Live review: Financial Times (London) – Gretchen Peters, Bush Hall

March 23, 2012 9:46 pm

By Ludovic Hunter-Tilney

The Nashville singer-songwriter specialises in tales of regret and loss, sung with great clarity

One starlit night recently Disney teenybopper Miley Cyrus, of Hannah Montana fame, was moved by Gretchen Peters’ new album to tweet her 5.2m followers. “Looking up @ the stars w/ Gretchen Peters on. What a soul. Her love & pain inspires me to be a better songwriter.” At Bush Hall, the object of the praise offered a wry welcome to Cyrus and her teen-pop fans. “Young girls need the older girls to tell ’em how it’s done,” Peters, 54, deadpanned.

The Nashville singer-songwriter (Twitter followers: 3,300) has grown accustomed to being less famous than her admirers. As well as writing her own material, she’s a songwriter for hire: big country acts such as Martina McBride have had hits with her songs. Meanwhile, in her solo career, she has quietly gone about making a niche for her own brand of classy Americana.

Her latest album, Hello Cruel World, is among her finest, and at a sold-out Bush Hall she played the new record in its entirety. Peters specialises in tales of regret and loss, sung with great clarity. The staging was pared down with Peters, on acoustic guitar, accompanied by her husband Barry Walsh playing piano and accordion, and Christine Bougie on electric guitar, steel guitar and drums. The songs had a languid pace, a gracefulness that drew on the religiosity of mainstream country music without becoming explicitly religious or overly sentimentalised.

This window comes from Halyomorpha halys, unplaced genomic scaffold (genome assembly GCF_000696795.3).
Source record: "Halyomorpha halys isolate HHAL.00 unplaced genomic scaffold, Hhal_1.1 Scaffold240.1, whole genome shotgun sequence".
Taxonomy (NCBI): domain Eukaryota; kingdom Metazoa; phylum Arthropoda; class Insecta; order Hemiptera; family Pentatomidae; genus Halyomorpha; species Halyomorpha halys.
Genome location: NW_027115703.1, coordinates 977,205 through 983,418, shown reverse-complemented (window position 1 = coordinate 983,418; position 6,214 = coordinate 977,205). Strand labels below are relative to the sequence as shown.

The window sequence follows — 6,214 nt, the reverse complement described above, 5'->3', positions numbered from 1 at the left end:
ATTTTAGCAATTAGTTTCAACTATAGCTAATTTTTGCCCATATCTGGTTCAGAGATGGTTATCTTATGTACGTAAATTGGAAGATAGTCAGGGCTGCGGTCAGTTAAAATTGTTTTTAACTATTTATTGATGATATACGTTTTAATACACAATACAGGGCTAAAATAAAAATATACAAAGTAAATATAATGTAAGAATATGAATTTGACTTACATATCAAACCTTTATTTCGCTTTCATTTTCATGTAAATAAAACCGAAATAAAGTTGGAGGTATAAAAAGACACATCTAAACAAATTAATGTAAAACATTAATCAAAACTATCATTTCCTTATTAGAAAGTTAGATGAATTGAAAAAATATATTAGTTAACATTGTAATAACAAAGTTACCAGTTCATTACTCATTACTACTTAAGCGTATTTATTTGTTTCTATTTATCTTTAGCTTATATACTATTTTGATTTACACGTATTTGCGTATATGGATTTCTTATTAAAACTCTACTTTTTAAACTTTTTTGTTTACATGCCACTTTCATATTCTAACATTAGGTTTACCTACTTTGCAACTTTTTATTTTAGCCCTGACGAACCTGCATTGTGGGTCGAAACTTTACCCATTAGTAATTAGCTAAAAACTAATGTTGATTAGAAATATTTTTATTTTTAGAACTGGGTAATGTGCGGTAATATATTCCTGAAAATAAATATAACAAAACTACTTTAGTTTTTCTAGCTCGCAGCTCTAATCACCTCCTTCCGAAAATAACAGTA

In “Five Minutes”, she sang the part of a middle-aged luncheonette waitress on a snatched cigarette break, drawn into memories of a past relationship, urged on by a gentle but probing guitar and piano soundtrack. “Idlewild” was an autobiographical account, at once sophisticated and moving, of a child intuiting the break-up of her parents’ marriage. The straightforwardness of the staging gave it even greater power.

The second half of the set drew on older material. “The Secret of Life” was boilerplate country-pop, a product of the Nashville professional songwriter side of Peters’ personality. “To Say Goodbye” was a boogying Rolling Stones-style number, followed by a beautifully wistful cover of the Stones’ “Wild Horses”. Closing number “If Heaven” was a bittersweet ode to the fleeting nature of childhood happiness. Miley Cyrus will know about that one day.

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